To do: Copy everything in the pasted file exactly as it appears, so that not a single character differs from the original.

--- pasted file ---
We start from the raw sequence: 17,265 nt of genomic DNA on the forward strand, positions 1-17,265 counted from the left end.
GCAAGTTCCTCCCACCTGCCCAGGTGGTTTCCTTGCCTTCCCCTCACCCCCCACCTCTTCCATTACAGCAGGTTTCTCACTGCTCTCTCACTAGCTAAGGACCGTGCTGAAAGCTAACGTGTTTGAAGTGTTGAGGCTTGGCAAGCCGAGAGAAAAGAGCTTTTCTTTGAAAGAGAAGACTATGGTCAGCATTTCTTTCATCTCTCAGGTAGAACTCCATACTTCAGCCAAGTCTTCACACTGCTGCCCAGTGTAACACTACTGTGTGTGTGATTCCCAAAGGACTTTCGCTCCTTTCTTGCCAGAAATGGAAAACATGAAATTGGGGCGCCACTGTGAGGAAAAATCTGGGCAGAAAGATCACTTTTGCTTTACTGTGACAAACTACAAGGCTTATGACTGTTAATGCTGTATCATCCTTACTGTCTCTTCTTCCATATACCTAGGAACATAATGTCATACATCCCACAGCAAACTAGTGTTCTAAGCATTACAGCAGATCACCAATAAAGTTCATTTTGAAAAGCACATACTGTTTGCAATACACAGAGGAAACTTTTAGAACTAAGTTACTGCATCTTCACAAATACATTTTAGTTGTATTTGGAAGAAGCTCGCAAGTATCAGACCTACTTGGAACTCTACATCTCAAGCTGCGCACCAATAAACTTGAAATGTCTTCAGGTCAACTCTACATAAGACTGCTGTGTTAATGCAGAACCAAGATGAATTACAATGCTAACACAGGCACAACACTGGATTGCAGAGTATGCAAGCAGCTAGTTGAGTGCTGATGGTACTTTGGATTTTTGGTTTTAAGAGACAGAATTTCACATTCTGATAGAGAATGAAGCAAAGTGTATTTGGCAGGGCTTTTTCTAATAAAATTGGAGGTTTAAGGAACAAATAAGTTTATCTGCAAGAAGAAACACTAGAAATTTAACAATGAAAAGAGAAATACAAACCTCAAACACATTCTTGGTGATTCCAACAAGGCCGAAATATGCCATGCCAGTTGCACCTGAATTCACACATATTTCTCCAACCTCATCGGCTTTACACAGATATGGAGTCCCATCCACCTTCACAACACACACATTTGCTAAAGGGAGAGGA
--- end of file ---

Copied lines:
We start from the raw sequence: 17,265 nt of genomic DNA on the forward strand, positions 1-17,265 counted from the left end.
GCAAGTTCCTCCCACCTGCCCAGGTGGTTTCCTTGCCTTCCCCTCACCCCCCACCTCTTCCATTACAGCAGGTTTCTCACTGCTCTCTCACTAGCTAAGGACCGTGCTGAAAGCTAACGTGTTTGAAGTGTTGAGGCTTGGCAAGCCGAGAGAAAAGAGCTTTTCTTTGAAAGAGAAGACTATGGTCAGCATTTCTTTCATCTCTCAGGTAGAACTCCATACTTCAGCCAAGTCTTCACACTGCTGCCCAGTGTAACACTACTGTGTGTGTGATTCCCAAAGGACTTTCGCTCCTTTCTTGCCAGAAATGGAAAACATGAAATTGGGGCGCCACTGTGAGGAAAAATCTGGGCAGAAAGATCACTTTTGCTTTACTGTGACAAACTACAAGGCTTATGACTGTTAATGCTGTATCATCCTTACTGTCTCTTCTTCCATATACCTAGGAACATAATGTCATACATCCCACAGCAAACTAGTGTTCTAAGCATTACAGCAGATCACCAATAAAGTTCATTTTGAAAAGCACATACTGTTTGCAATACACAGAGGAAACTTTTAGAACTAAGTTACTGCATCTTCACAAATACATTTTAGTTGTATTTGGAAGAAGCTCGCAAGTATCAGACCTACTTGGAACTCTACATCTCAAGCTGCGCACCAATAAACTTGAAATGTCTTCAGGTCAACTCTACATAAGACTGCTGTGTTAATGCAGAACCAAGATGAATTACAATGCTAACACAGGCACAACACTGGATTGCAGAGTATGCAAGCAGCTAGTTGAGTGCTGATGGTACTTTGGATTTTTGGTTTTAAGAGACAGAATTTCACATTCTGATAGAGAATGAAGCAAAGTGTATTTGGCAGGGCTTTTTCTAATAAAATTGGAGGTTTAAGGAACAAATAAGTTTATCTGCAAGAAGAAACACTAGAAATTTAACAATGAAAAGAGAAATACAAACCTCAAACACATTCTTGGTGATTCCAACAAGGCCGAAATATGCCATGCCAGTTGCACCTGAATTCACACATATTTCTCCAACCTCATCGGCTTTACACAGATATGGAGTCCCATCCACCTTCACAACACACACATTTGCTAAAGGGAGAGGA